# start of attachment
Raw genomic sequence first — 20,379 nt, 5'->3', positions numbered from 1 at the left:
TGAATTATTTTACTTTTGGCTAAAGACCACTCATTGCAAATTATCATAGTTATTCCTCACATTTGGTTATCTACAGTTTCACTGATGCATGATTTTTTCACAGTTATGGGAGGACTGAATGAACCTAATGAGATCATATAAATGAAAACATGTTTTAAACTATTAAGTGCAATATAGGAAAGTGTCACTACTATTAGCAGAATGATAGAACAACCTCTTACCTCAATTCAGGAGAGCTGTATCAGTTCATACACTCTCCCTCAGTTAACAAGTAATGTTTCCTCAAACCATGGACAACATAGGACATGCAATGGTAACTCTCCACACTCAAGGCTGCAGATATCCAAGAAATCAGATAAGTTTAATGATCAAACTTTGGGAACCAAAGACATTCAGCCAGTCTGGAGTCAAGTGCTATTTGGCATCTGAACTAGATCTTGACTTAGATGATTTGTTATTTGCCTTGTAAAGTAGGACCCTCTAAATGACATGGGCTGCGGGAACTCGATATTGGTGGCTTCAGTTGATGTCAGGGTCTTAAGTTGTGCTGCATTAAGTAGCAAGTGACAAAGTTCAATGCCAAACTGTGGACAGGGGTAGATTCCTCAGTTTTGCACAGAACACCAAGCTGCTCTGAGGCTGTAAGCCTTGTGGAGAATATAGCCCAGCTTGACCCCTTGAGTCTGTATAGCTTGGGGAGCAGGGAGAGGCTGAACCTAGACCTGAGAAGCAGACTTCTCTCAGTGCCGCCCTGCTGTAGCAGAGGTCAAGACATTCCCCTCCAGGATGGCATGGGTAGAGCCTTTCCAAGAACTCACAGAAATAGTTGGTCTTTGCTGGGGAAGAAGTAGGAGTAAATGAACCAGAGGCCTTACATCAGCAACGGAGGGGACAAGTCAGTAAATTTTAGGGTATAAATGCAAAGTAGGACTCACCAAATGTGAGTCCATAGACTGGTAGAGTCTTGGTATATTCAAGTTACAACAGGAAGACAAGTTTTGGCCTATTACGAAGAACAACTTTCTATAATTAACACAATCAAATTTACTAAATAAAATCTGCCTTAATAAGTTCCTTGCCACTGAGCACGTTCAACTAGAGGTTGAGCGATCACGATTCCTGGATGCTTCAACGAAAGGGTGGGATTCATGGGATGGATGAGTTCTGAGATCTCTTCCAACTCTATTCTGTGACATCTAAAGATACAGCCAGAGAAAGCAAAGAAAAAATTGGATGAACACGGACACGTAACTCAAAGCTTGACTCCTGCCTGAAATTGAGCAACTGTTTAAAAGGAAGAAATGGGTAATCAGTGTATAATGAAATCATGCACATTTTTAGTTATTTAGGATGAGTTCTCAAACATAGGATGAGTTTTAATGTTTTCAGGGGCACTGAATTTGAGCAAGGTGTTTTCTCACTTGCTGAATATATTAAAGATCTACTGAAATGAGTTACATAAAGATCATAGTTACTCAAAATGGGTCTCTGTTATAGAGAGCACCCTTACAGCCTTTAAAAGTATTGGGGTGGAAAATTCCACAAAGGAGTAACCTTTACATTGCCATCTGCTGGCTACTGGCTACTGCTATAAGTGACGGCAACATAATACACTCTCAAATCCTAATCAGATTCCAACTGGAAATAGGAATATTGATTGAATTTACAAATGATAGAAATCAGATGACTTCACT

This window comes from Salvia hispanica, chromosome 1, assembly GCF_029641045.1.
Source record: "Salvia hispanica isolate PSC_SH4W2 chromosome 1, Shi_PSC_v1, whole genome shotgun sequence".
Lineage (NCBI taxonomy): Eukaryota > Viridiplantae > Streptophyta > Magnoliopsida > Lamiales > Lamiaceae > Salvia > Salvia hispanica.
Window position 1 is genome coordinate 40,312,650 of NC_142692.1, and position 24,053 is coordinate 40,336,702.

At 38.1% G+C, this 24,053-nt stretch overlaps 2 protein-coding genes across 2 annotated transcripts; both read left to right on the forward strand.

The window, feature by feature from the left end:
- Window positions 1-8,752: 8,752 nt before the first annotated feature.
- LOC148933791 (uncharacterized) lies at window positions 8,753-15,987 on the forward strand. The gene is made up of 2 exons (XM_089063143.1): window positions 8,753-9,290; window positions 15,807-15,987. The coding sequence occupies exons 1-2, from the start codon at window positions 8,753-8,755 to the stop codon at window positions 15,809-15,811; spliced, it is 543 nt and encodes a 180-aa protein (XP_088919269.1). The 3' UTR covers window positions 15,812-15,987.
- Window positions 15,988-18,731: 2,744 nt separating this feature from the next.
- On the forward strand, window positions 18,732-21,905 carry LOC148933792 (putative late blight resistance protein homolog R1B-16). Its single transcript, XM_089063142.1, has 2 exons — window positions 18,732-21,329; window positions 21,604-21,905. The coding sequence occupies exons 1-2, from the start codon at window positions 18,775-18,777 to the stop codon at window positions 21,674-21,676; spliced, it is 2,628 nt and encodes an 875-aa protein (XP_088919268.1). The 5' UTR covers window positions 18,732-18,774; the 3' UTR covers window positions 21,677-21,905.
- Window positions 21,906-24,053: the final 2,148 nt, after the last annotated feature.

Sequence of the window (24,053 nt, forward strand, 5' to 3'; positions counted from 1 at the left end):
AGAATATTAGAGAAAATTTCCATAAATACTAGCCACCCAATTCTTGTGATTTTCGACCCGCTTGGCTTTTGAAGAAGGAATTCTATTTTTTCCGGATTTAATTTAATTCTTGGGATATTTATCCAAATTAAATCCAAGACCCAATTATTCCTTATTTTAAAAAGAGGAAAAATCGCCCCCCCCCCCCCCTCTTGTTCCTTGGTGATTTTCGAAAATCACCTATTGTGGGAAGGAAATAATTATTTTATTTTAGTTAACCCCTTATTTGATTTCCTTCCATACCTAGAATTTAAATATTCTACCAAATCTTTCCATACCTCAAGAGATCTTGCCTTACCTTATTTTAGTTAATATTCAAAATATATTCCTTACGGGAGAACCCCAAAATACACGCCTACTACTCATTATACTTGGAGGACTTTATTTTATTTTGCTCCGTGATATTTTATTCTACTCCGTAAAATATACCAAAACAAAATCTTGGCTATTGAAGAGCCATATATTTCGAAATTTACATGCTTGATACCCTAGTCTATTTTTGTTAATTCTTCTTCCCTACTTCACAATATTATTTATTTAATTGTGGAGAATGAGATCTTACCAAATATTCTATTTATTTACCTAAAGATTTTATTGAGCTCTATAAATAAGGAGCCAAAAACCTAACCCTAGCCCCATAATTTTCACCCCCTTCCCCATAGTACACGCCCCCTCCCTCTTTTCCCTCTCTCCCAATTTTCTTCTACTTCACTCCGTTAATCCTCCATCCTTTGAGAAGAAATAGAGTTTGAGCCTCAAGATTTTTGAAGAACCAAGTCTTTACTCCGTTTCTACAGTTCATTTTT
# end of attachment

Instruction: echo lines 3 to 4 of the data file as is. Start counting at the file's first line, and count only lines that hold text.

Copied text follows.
This window comes from Salvia hispanica, chromosome 1, assembly GCF_029641045.1.
Source record: "Salvia hispanica isolate PSC_SH4W2 chromosome 1, Shi_PSC_v1, whole genome shotgun sequence".